This Is the “Apocalypse.” Just Not That Apocalypse.

The coronavirus has brought the apocalypse. I mean that literally. But that doesn’t mean the end of the world is coming.

What Is the Apocalypse?

The word “apocalypse” is rooted deep in the American psyche. From the early days of Pentecostalism in the 1900s that preached the imminent return of Christ (and therefore the judgment of the world) to persistent predictions of doomsday from hucksters trying to sell books and food. We’re primed to see any given set of terrible events as the end of the world, or as the obvious judgment of God against human sin. And we have consistently referred to this “end times” set of events as the apocalypse.

This is somewhat understandable. The Apostle John, way back in 90 A.D. (or so) wrote a strange, terrifying letter to the churches in Rome, Asia Minor, Jerusalem, and others. This letter was written in a style called “Jewish apocalyptic literature.” And because this book uses symbols that are violent and visceral, and the end of the book portrays a final victory of God over Satan and the powers of evil, it’s easy to think this is a predictive text. All those symbols look like something we need to interpret for our own time, looking for signs that might show *this* is what John the Revelator was talking about.

Such an approach ignores what Jewish apocalyptic literature is supposed to be, and what its purpose is. Simply put, “apocalypse” shouldn’t be understood as “the end of the world.” Instead, the word is better defined as “unveiling.” As in, a revealing of how things really are: what the human heart really desires, who is really in charge of all of this, and how empires and economies rule us in invisible ways. Other apocalyptic literature would include some parts of Daniel. There are really strange visions depicted in that book. Lots of talk of statues made of different material, unrecognizable beasts, and empty thrones. This symbolism was meant to encourage Jews in exile that God was still in charge, despite their exile from Israel.

The same is true for Revelation. You know what was happening at the time Revelation was happening? Lots and lots of persecution by the Roman empire. Christians needed encouragement that 1) the Jesus they followed was victorious in his death and resurrection, 2) God was still just and merciful, and 3) the Roman empire wasn’t the final authority. The symbols would have been easily understood by first-century Christians. John was not writing a coded letter meant for 21st-century Christians to discern when God might return in full force and vanquish his enemies. Nor was it written for modern Christians to feel like they have some insider knowledge about the end times and how it’s all going to go down.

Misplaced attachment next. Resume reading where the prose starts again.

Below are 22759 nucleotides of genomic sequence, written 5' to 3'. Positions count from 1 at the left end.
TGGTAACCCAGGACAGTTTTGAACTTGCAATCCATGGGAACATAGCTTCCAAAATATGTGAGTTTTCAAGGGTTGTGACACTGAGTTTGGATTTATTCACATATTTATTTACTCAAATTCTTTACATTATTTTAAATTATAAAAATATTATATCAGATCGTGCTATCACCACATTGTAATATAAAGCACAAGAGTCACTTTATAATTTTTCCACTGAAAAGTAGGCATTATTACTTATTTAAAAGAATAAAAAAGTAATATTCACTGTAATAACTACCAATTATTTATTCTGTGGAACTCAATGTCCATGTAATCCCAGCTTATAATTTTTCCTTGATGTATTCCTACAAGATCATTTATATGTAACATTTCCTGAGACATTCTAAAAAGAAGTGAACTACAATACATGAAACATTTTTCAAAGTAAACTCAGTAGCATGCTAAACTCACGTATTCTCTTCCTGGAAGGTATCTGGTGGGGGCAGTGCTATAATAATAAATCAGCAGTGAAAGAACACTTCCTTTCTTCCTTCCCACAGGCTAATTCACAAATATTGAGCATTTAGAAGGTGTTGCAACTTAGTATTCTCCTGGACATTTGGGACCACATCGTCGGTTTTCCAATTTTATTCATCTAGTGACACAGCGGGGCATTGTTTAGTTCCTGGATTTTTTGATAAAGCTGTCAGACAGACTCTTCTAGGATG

Apocalypse Now

So what does this mean for right now? First, it seems highly unlikely to me that this is some sign of the end times. Pandemics have happened lots of times in the last thousand years, and they’ll continue to happen. Scientists have been warning us about this for a while. We’re all quarantined in one way or another right now, but life, at some point, will continue.

I’m still inclined, however, to call this a kind of apocalypse. The real kind, not the pseudo-American kind. Why? Because this pandemic has been, and will continue to be, uncomfortably revealing of many things. When it started to become clear that SARS-CoV2 reached our shores, what was the public’s immediate reaction? Hoarding toilet paper. Buying an unnecessarily large amount of food, at the expense of others’ food needs. Others have taken advantage of low airfares in spite of the pleas from the scientific community and the government to stay home and socially distance ourselves.

This isn’t to say I’m innocent in this. I live in my head, and I’m an information hoarder. You know what I’ve spent my time doing this week? Swinging from obsessing over the news and whatever information I can get from social media to inattentiveness at home because of an increasing sense of anxiety. I have not spent all that much extra time with my kids. I’ve spent more time navel-gazing and worrying about how to be better informed.

The apocalypse is a great revealer, and that’s what this moment is. It’s revealing our deepest desires and inclinations. It’s revealing the kind of government we have, and who’s really in charge. It’s also revealing who and what we really trust. We’re only at the beginning of this whole ordeal, and we likely have a long way to go. Things will get better, and they’ll get worse. But we have an opportunity, right now, to be honest about who we really are and who we want to be.

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